As you know, us Malaysians. Were really special don't you think? Its true, were different from the others and our ENGLISH are pretty outstanding.. In a way I'm sure you know what I meant about "outstanding" because at the very end of our sentence (mostly) there is always a lah. It may be called a term and also in Chinese I guess that's where LAH is came from. Malaysia is a multi racial country and we always mix a lot of multi race stuff all together. Its like the backbone of our English. Hahahaa. Its so common that even we don't care about it. Because thats how we speak! I wouldn't say originality but slangs happen to be a part of us and we use it a lot. Like AIYA, that is when we say OH NO or OH MAN this is not good. It is preferably called Manglish and the reason why we start using slangs are because we Malaysians have various types of language, BM, Mandarin, Cantonese, Tamil etc. We bottle a lot of things up. It is because of the other language, our English is pretty much been mix by it and so thats why its called Manglish. But basically it is also called rojak. Rojak is in BM by the way. (Bahasa Melayu). but at least our pronunciation is not that bad either. To me, I think that theres no explanation or why must we use the slang so much. Because it is what we use and we love using it. Its something common and normal too. Just like the quote, Were different because were special :) Slang is a subset of a language used by one particular group. It consists of words and expressions which will not be found in the dictionary, and can be distortions of existing words or entirely invented terms. It is used in informal situations. It is not appropriate in formal situations. Who Uses Slang? Slang is used by all kinds of groups of people who share situations or interests. The group which uses these words is always in the minority, and often use slang to set themselves apart or make it difficult for ordinary people to understand them. When a particular new expressions is known and used by a large majority of the population, it is no longer slang, but part of the regular language or usage. Note: Slang and Informal English are NOT the same. Some slang can be used in formal situations, and some of the words that can only be used in informal situations are not slang. Can you think of any examples? Why Does Slang Exist? Slang fulfills at least two different functions, depending on whose point of view you take. For the groups that use slang, it is a way to set themselves apart, to express themselves in a distinct and individual way, and sometimes to keep secrets from being known by others. But for the society in general and the development of the language, slang performs another role. For the language, slang is like a linguistic laboratory, where new words and forms can be tested out, applied to a variety of situations, and then either abandoned or incorporated into the regular language. Its like a trial period for new words. If they allow people to say something that cannot be said using traditional language, and a majority of people accept them, then these words and expressions join their regular language. What Happens to Slang Words and Expressions? After a period of between a few months and many years, slang is used by limited groups with something in common. The far majority never reach the popularity and level of use to become regular words, and are soon forgotten and not used. A few reach widespread usage and can be found in each new edition of the popular dictionaries. Many of the words we use everyday and can find in the dictionary began life as slang. Even Shakespeare used slang. 1. Penggunaan bahasa rojak mendatangkan kemudahan bagi masyarakat yang menuturnya . Bagi masyarakat majmuk seperti masyarakat di negara kita , penggunaan bahasa rojak dikatakan relevan dengan penguasaan bahasa mereka. Contohya , masyarakat Cina dan masyarakat India , mereka lebih selesa menggunakan bahasa Melayu rojak yang dicampur dengan bahasa Inggeris berbanding bahasa Melayu secara betul. 2. Kebiasaannya, bahasa rojak yang sering digunakan meliputi percampuran bahasa Inggeris dengan bahasa Melayu. Hal ini menyebabkan penggunaan bahasa rojak akan dianggap hebat dan mengikut perkembangan semasa jika dituturkan dalam berkomunikasi.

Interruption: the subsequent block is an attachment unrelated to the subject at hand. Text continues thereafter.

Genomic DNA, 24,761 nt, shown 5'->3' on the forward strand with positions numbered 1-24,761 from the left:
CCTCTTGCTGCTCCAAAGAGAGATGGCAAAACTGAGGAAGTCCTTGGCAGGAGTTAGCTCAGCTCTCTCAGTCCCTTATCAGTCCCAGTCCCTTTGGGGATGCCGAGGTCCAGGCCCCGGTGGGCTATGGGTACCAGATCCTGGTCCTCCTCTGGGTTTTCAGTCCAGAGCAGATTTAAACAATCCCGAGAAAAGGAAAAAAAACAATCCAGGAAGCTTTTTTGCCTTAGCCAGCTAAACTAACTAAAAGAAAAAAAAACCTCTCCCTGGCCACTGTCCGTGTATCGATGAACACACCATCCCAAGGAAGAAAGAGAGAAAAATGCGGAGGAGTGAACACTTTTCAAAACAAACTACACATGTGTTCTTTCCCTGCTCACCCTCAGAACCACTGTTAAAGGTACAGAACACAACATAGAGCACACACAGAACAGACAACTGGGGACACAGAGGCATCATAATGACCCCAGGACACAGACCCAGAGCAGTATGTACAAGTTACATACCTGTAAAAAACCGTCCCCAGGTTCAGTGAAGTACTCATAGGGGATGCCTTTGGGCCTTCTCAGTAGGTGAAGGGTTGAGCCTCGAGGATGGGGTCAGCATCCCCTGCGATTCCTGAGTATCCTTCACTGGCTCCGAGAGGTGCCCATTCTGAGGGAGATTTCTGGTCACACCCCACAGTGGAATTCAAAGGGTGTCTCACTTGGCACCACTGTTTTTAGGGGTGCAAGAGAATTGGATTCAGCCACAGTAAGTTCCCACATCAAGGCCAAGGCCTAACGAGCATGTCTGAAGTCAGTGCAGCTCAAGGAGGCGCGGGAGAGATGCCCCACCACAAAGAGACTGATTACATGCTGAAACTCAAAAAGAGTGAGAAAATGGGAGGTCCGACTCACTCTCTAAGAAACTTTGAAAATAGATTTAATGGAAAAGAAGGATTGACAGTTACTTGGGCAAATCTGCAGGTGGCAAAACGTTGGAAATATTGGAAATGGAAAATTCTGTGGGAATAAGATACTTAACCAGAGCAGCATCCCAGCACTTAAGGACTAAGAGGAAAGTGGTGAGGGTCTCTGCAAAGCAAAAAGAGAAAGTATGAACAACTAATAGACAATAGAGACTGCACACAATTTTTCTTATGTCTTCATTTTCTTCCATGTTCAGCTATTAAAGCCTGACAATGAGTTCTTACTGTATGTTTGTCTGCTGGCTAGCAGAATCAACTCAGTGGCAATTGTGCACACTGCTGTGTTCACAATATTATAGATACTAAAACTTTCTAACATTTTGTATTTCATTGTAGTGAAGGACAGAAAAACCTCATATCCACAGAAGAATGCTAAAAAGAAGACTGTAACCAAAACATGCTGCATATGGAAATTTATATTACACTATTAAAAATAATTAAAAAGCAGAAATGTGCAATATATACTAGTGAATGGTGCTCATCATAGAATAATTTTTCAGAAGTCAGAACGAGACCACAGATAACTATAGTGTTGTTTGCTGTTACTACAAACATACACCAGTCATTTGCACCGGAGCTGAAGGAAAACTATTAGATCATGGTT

3. Sesuai digunakan dalam proses untuk mempelajari sesuatu. Bahasa rojak sering digunakan oleh masyarakat untuk memudahkan mereka memahami dan mempelajari ilmu. Contohnya, ketika waktu pembelajaran guru juga menggunakan bahasa rojak untuk memastikan pelajar memahami perkara yang diajar. 4. Penggunaan bahasa rojak juga membolehkan kita mengetahui perkataan dalam pelbagai bahasa. Contohnya, kita dapat mengetahui pelbagai perkataan Inggeris yang hebat-hebat bunyinya. 5. Bahasa rojak juga tidak mempengaruhi kemerosotan akademik pelajar. Biarpun bahasa rojak dalam masyarakat melayu dikatakan begitu ketara tetapi dari segi tulisan ia masih ditahap yang membanggakan, bukan sahaja kepada orang melayu bahkan kepada kaum lain seperti kaum cina dan india. 6. Bahasa rojak melambangkan identiti masyarakat Malaysia. Hal ini kerana masyarakat Malaysia juga akan menggunakan bahasa rojak walau di mana mereka berada dan seterusnya memudahkan identiti masyarakat Malaysia dikenalpasti. How To Use the Word "lah" and other Malaysian slang words. If you are walking the streets os London or sipping coffee at a sidewalk cafe somewhere in Paris, and you hear in plain English, "So expensive-lah" or "So hot-lah",just turn around in the direction where the voice comes from and I guarantee you that ten out of ten, that person who just dotted that sentence with a lah is a Malaysian. If you are feeling homesick in s foreign land and suddenly you overhear a conversation full of Yes-lahs and No-lahs, your homesickness can be assuaged for it sounds just like home and the speakers can only be Malaysians ( or Singaporeans, which is close enough when you're homesick!) Just where did this lah come from and how did it creep into the English spoken by Malaysians? It is inevitable that Malaysians, living in a multi-lingual,multi-cultural setting will inter-borrow phrases and expressions from one language to another. Thus the very uniquw lah,used only in this part os the world (Malaysia and Singapore),could have originated from Malay,or any of the local dialects or languages. Only a Malaysian born and bred in this country will know how to use the lah. A Malaysian who has been away for a while can slip back into using it quite comfortably but a Malaysian who has been away for a long time,say,seven to ten years,with little contact with fellow Malaysians, may find great difficulty as to exactly when to pepper his speech with lah. Just going lah,lah,lah every first or third word doesn't qualify. Malaysians will be able to sniff you out in a second and tell that somehow,sorry-lah, you just don't make the grade. For example, try saying the following sentence aloud: I-lah tell you-lah how-lah many times-lah but-lah you never-lah listen. Any true blueblooded Malaysian will cringe and tell straightaway that any person who speaks like that is an imposter. Foreigners newly aarrived in this country will find it quite baffling at first. Sure, these Malaysians are speaking English but what on earth is that strange musical note that they place at the end of their sentences every so often?? It does thake some getting used to. An article in the Malyaysian Trade Quartely (Jan-March 1995) states that many foreigners have mistqken notion that adding a lah to the end of every sentence lets them get away a fairly good impression of a Malaysian accent. This is hardly the case. the use of lah is,in fact, quite an art for those who were not born into the language. Here are a few sophisticated variwations of its use: ..No fun-lah, you (you're really no fun at all) ..You see-lah,like that also you cannot do! (can't you even do such a simple thing?) What are the functions of the word lah? what are the rules regarding its usage? How would you teach your foreigner friend or spouse how to use the lah if he demands desparately for some help along the way? Well, I'm afraid one can't learn it formally.It's just got an acquired taste. You've got to be around for sometime, and gradually you'll acquire a taste for it. If you think lah is baffling enough as it is,Malaysians have more tail words up their sleeves or in this case,off their tongues. A great favorite 'aaa' which has entire repertoire of meanings, depending on how it is used.A simple 'thank you' to a Malaysian may sound too curt and most Malaysians, in informal settings, would prefer to say 'thank you-aaa' as it sounds softer and friendlier. A 'yea-lah' and a 'yes-aaa' reponse are also subtly different in meanings. If someone were to ask you a question such as, "Are you coming along?",a 'yes-aaa'response would be inapropriate whereas a 'yes-lah' response would be acceptable. If your friend informed you that he's bought a brand new car, then a "yes-aaa" response would be fine,meaning "Oh-Really?" The "yes-aaa" could cover a whole gamut of response ranging from being a question to a reply dripping in ssrcasm dependingf on the intonation. Another popular tail word is "one", as in i don't know what to say-lah. This kind of things very hary to say one or I'm fed-up one, you know. I explain how many times in simple english, still cannot get through one. Sometimes if you use one once too often, it can backfire. Your listener may find it hard to resist and may put on your one. Yet another tail word is "man", as in "I say,man.Long time no see" or "I dunno man". This is an interesting adaption from America culture rather than an influence of the mother tongues. Malaysians can add man to any sentence arbitrarily and even to exclamations such as "Wah-man! solid." To confuse things further, sometimes, Malaysians don't use single but souble tail words at the end of a sentence, for example, "He's so stupid one lah!" or "Why your dressing so funny one-aaa" And sometimes tail words do not appear at the end of sentences but somewhere in the middle, such as in sentences where the subject is delayed, for example: "So action one man he!" or "Terror one lah she!" Malaysians generally speak two types of english--proper English particularly in business and professional settings,and Malaysian english with its charming and unique expressions. Just as the French have their oo-la-la, the italians their Mamamia,and the english, endearing expressions like "Bye Love" or "cheers", may our Malaysian "lah" live a long and healthy life! Say yes-lah to that!!!